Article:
China's mainland home to 247 'cancer villages'

0 Comment(s)Print E-mail Shanghai Daily, February 25, 2013
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China has more than 247 "cancer villages" throughout the mainland, according to a map that is being widely circulated on the Internet.

A map of "cancer village" in China's mainland. [File photo] 

The map caught the public's attention after the Ministry of Environmental Protection admitted earlier this month the existence of such villages and said pollution was to blame for high cancer rates among their residents.

The map was said to have been drawn up by a Chinese university student after research into data and media reports.

Although such villages are found in around 27 regions, many of them are located in central Henan and eastern Jiangsu provinces.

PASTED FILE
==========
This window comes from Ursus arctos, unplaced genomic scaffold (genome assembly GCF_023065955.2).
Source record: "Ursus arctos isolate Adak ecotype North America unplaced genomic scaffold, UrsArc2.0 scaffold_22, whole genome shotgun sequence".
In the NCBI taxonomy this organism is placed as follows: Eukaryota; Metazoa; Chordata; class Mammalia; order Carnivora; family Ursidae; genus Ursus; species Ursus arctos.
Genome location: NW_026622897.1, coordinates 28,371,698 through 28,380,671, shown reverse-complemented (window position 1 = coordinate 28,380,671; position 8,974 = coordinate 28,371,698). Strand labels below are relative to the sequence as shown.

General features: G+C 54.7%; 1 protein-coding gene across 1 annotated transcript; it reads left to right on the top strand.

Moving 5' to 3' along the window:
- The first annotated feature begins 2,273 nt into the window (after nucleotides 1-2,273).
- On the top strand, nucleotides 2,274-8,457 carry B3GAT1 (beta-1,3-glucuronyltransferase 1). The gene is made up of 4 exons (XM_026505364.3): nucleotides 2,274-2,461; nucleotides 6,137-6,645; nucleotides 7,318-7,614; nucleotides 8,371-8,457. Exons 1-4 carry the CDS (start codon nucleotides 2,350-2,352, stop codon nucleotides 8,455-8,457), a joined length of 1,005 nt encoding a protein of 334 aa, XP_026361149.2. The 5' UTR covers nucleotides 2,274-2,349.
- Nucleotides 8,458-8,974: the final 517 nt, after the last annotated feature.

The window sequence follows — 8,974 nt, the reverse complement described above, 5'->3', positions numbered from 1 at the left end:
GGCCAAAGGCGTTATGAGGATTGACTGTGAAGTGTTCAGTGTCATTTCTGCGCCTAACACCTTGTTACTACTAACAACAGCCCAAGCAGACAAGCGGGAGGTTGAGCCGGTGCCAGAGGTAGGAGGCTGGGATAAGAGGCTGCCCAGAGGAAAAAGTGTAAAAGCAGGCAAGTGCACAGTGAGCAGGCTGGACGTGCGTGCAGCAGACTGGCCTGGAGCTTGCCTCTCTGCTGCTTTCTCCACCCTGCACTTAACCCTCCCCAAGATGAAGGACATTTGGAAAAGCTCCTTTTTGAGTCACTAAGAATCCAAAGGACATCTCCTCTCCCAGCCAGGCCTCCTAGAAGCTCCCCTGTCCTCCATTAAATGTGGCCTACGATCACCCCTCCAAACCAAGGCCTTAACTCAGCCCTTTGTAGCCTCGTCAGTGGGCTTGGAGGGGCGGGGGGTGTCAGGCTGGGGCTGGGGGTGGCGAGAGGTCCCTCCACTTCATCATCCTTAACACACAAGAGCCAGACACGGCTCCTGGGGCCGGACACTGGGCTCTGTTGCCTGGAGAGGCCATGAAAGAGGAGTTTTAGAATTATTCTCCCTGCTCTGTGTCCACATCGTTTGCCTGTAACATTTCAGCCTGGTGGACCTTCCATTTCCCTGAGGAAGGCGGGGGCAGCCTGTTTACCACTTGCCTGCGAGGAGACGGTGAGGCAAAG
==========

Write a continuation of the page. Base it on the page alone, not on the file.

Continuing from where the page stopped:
The number of such villages is a sharp increase compared to another widely circulated map published by social activist Deng Fei several years ago.

Deng identified just over 100 "cancer villages."

In Yangqiao Village of Yancheng City in Jiangsu, more than 20 villagers have been reported as dying of cancer, mainly from lung and esophageal cancers, from 2001 to 2004.

The pollution in the air was so bad, it was reported, that villagers had to cover their mouths and noses with wet towels when sleeping.

In Dongjin Village in the same city, nearly 100 villagers were said to have died of cancer from 2001 to 2006 as the result of pollution caused by a chemical company. The firm offered 70 yuan (US$11) to each villager as "subsidy" after it was sued by victims, China Business Journal reported.

In a village in Henan, a total of 79 villagers died of cancer in four years after a growing number of paper manufacturing factories discharged industrial waste into river, turning it as black as ink.

The environmental ministry has published a plan to prevent and control risks brought by chemicals to the environment.

The ministry said China was still producing and using toxic chemicals which were banned in some developed countries because of their threat to human health and the environment.


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